Uranium price soars. Time to buy...?
BEING at primary school in 1986, I remember only two big global news stories from that year, writes John Stepek, editor of MoneyWeek magazine.
One was Scotland getting kicked out of the first round of the World Cup, after the triumph and heartache involved in the qualifying rounds in 1985.
The other – of much greater significance to everyone outside of Scotland – was the Chernobyl disaster.
In the year when unleaded petrol was first introduced to the UK and leaded was still go-to option at your local petrol station, and about a third of the UK's energy was still produced by burning coal (we've cleverly exported our coal burning these days), my main memory is of terrifying news stories about the fallout that was even now gusting across Europe.
To be very clear before I get a flood of angry emails, this is not to say that the fallout didn't have an impact, particularly on farmers in affected regions. My point is more that the stuff that was already hanging about in the air was levels of magnitude more toxic than what was being blown across the continent.
And this has historically been the problem with nuclear power. The campaign to cut carbon emissions is now embedded in public policy across the globe. If we discovered nuclear energy tomorrow, it would look like a miracle solution – the ability to generate power reliably, and plenty of it, with no carbon emissions.
It would be deemed a renewable energy source and picked as the desired baseload provider to back up more intermittent solar and wind power until we made the necessary battery tech breakthroughs.
Instead, nuclear has been seen as the ultimate in toxic energy production, and investment across the world has been patchy, with many countries keen to phase it out altogether, even while maintaining big coal plants (Germany is the obvious example here).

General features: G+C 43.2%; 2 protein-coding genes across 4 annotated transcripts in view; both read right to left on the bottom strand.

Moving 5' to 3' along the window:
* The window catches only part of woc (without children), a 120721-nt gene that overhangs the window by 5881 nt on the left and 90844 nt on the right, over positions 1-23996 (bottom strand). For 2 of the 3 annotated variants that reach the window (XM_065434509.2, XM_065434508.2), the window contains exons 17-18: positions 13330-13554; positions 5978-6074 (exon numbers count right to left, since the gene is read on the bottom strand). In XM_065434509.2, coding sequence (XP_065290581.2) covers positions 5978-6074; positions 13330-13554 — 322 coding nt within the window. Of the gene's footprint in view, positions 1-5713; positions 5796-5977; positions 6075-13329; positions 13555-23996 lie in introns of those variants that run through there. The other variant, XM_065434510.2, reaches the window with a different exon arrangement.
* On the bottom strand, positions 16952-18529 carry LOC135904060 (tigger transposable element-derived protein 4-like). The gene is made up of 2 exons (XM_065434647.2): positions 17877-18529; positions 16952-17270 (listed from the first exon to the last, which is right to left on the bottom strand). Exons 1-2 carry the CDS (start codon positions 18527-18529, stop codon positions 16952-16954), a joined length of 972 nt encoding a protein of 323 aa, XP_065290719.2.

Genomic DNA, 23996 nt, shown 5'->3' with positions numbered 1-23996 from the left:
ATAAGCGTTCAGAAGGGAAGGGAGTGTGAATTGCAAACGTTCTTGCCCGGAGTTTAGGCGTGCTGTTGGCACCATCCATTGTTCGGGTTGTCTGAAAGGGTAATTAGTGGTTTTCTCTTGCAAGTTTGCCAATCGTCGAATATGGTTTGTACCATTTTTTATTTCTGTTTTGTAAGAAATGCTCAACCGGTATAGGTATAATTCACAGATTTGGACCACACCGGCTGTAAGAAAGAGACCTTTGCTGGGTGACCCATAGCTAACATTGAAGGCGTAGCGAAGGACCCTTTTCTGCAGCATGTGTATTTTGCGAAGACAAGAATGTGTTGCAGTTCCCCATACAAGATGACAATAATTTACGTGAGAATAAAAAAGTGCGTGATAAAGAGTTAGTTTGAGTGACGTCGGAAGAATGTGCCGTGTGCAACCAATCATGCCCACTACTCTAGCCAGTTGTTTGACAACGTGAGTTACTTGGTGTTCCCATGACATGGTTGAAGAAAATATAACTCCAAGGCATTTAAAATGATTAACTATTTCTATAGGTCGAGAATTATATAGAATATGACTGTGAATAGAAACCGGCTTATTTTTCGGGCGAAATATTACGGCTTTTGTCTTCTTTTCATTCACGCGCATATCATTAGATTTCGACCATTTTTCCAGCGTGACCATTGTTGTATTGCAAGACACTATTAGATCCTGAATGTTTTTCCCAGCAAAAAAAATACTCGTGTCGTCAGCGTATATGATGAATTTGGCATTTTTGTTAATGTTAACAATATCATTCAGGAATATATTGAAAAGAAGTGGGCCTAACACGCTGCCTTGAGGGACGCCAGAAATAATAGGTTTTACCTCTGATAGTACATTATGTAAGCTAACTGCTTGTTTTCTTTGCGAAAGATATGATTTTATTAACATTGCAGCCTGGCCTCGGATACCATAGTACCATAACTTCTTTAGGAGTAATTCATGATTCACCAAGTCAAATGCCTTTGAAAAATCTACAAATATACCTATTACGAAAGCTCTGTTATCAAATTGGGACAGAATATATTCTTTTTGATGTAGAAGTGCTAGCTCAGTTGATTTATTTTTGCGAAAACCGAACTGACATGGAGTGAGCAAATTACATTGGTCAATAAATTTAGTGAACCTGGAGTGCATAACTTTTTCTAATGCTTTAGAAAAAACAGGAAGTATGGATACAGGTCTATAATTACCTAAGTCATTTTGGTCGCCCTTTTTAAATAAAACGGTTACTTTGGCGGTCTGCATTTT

A poor public image is one reason for this. For example, venture capitalist Josh Wolfe of Lux Capital is leading a mildly amusing campaign to rebrand nuclear power as "elemental energy".
But while I can see the appeal of blaming hectoring from the greens (and there has been plenty of that) for the lack of uptake, I suspect politics and economics have in fact played a larger role. Power stations are costly to build and no one wants one in their back garden.
As with any collective project whose benefits are long term and whose costs (both financial and political) are mostly upfront, you need a very strong motivation to get behind it and build.
Throw in the vested interests of other energy industries and I don't think you can lay all the blame at the door of environmentalism, though they've served as a useful excuse for sure.
Anyway, that's all a long way round of making the point that we really should be very keen on nuclear power if we want to keep the lights on while simultaneously getting somewhere close to "Net Zero".
The good news is that there are signs of this now happening, even if it's taken an energy crisis to really drive home the urgency.
Dylan Grice of Calderwood Capital covered the "buy" case for nuclear in the pages of MoneyWeek as long ago as December 2019. If you're looking for a good backgrounder, check it out.
The easiest way to get exposure to the nuclear industry is through investing in nuclear fuel – uranium. And uranium has taken off strongly in the last few years.
What's interesting now from an investment point of view, though, is that uranium-related stocks have sold off in line with the rest of the commodities sector.
Now, while my gut is still longer-term bullish on commodities, I can see the reasoning behind the recent sell-off. You've had demand pulled forward, then pushed back out again. You have a wobbly Chinese economy (which is massive for commodities). And you have an environment which is definitely recession-y, even if you don't want to use that exact description. None of that is promising for raw material demand.
However, it's much harder to argue that the bull case for uranium has deteriorated, even in the short term. The collapse in relations with Russia is pretty significant, given that a lot of nuclear fuel comes from there. The energy crisis is also pretty significant, given that it puts pressure on politicians to find solutions, and nuclear power increasingly looks appealing.
The Japanese government wants to have more nuclear plants operational again for winter, while even the greens in Germany are looking at extending the lifespan of their reactors.
In other words, if anything, the bull case has only strengthened in the short term. And with the longer-term drive towards cutting carbon emissions without having to destroy our standard of living, it's hard to see what the alternatives are.